I Have Low Back Pain

To Move Or Not To Move? That Is The Question!

If you have ever had even a single episode of Low Back Pain (LBP) you’re not alone.  LBP affects approximately 60-85% of adults at some point in their lifetime. In fact, the United States spends approximately 80 billion dollars per year on managing LBP and it is one of the leading causes for visits to a Primary Care Physician.

The good news is that if you recently began experiencing LBP, there is a 9 in 10 chance that your pain will subside within a couple of months.  Long standing studies have demonstrated that up to 90% of all cases of LBP will subside within six weeks of their onset almost regardless of how, or if, they are treated. 

For the limited few whose pain does not spontaneously subside in 6 weeks, life can be difficult and frustrating. 15-45% of individuals have chronic LBP, meaning their symptoms have persisted for longer than three months. Most have seen their doctor and been diagnosed with “degenerative disc disease” or “lumbar spondylosis”.  Interestingly enough, disc degenerative findings including height loss and bulges are seen in up to 90% of the general asymptomatic population with imaging.

But what does it mean to have degenerative disc disease or spondylosis?  To put it simply, both are common aging conditions of the spine often referred to as “wear and tear”. Degenerative disc disease originates from the changes in the discs between the vertebrae.  These changes can include narrowing, loss of flexibility, decreased disc height, and/or herniation.  Think of a water balloon in between your vertebrae becoming smaller in size and flattening due to the common aging process.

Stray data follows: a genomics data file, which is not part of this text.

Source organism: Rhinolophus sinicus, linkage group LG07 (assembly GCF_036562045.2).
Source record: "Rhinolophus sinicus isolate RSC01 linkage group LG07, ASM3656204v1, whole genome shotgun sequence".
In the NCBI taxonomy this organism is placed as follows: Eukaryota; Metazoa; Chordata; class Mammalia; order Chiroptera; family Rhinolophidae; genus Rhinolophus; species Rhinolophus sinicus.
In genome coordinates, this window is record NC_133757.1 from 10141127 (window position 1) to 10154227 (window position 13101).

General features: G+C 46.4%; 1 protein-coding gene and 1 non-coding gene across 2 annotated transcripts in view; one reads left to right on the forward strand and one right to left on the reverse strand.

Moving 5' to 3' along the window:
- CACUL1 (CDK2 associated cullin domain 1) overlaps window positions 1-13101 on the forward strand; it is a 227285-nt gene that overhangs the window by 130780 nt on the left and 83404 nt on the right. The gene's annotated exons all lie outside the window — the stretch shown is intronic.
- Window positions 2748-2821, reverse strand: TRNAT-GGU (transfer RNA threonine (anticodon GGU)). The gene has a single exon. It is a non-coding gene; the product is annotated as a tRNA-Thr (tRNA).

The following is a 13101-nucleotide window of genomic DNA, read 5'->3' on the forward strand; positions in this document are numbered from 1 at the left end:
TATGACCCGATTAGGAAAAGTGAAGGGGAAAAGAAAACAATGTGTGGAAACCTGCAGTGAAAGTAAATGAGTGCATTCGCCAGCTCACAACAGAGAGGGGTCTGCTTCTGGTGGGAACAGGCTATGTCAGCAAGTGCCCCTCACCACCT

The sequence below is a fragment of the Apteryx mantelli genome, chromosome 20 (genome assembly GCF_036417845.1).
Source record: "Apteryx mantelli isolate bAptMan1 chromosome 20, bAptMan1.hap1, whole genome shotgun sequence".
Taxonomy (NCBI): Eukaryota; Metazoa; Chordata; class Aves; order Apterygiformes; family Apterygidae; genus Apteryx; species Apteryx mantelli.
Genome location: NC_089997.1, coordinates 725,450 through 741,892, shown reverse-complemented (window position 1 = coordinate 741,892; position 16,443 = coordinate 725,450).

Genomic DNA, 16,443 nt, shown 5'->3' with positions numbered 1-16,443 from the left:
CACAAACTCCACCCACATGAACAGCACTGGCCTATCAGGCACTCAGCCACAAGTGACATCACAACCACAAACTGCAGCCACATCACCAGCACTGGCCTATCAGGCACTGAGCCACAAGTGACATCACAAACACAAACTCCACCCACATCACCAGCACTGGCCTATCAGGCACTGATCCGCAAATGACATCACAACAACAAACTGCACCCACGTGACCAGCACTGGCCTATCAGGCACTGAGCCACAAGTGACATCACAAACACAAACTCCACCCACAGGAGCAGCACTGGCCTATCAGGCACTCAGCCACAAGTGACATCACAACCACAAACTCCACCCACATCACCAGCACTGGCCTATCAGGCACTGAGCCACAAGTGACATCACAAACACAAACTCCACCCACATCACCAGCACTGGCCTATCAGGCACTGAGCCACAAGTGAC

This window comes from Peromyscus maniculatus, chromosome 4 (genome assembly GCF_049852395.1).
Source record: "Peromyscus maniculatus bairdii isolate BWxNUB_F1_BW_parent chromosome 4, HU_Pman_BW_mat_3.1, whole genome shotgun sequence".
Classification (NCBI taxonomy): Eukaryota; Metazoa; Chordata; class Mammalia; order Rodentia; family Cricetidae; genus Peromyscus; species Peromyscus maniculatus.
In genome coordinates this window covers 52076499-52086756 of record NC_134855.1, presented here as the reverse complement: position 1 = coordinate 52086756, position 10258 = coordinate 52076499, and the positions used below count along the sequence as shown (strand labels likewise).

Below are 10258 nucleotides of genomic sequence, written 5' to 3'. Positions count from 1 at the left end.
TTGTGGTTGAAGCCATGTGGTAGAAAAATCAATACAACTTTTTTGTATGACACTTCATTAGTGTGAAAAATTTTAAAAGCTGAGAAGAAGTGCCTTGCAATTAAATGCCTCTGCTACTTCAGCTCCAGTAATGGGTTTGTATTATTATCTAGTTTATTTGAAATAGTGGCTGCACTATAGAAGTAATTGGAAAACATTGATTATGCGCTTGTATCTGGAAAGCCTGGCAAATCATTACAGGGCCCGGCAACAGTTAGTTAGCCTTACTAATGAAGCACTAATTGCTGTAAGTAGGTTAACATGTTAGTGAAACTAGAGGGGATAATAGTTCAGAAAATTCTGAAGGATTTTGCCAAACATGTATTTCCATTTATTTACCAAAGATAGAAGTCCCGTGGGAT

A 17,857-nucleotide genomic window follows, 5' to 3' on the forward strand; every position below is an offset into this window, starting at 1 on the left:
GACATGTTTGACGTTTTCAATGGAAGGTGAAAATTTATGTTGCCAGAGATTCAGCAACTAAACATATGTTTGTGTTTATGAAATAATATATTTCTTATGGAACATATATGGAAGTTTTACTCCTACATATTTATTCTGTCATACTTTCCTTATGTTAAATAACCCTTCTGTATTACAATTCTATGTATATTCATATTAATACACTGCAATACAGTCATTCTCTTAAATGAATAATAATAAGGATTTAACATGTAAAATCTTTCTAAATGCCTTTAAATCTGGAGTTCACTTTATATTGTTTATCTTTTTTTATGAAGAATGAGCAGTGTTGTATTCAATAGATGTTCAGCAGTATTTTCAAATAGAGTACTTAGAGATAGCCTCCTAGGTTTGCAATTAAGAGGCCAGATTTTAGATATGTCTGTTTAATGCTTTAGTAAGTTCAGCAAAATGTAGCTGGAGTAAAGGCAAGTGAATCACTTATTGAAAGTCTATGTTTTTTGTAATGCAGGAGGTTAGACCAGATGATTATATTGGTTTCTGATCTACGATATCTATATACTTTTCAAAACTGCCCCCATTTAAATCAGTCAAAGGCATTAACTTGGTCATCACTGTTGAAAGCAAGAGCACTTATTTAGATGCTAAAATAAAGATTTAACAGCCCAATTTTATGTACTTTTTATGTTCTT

Spondylosis is a more general term that can be applied to degenerative conditions involving other spinal structures such as the vertebral bodies and joints of the lumbar spine.

Once someone is evaluated by a physician and diagnosed with degenerative disc disease or lumbar spondylosis, exercise is often prescribed as the first line of treatment.  This is where Physical Therapy can help.  As physical therapists, we are movement experts with extensive education in human anatomy, biomechanics, movement patterns, and exercise as a primary form of treatment.

Often low back pain patients are hesitant to move for fear of worsening symptoms. However, decades of research have been consistent in the support of exercise as an effective and helpful therapy for individuals with LBP.

Most studies examining exercise and its effect on LBP have demonstrated reductions in pain ranging anywhere from 10-60%. Imagine being able to cut your LBP in half by doing some core strengthening!

Exercise for patients with chronic low back pain has three main goals:

  1. To improve lumbar ROM and core strength.
  2. To decrease the intensity of LBP
  3. To reduce back pain-related disability

Collectively, achieving these goals will result in an optimal level of independence with activities of daily living.

So, if you feel like you’ve tried everything under the sun and have had limited success managing your back pain but have not tried a biomechanically based, scientific core flexibility and strengthening program, it might be time to call a good physical therapist.  We can help you identify weaknesses, build strength and improve function.  We can help you get your life back.  It’s just what we do. Please contact us today at Plymouth Bay Orthopedic Associates in Plymouth, MA to book an appointment.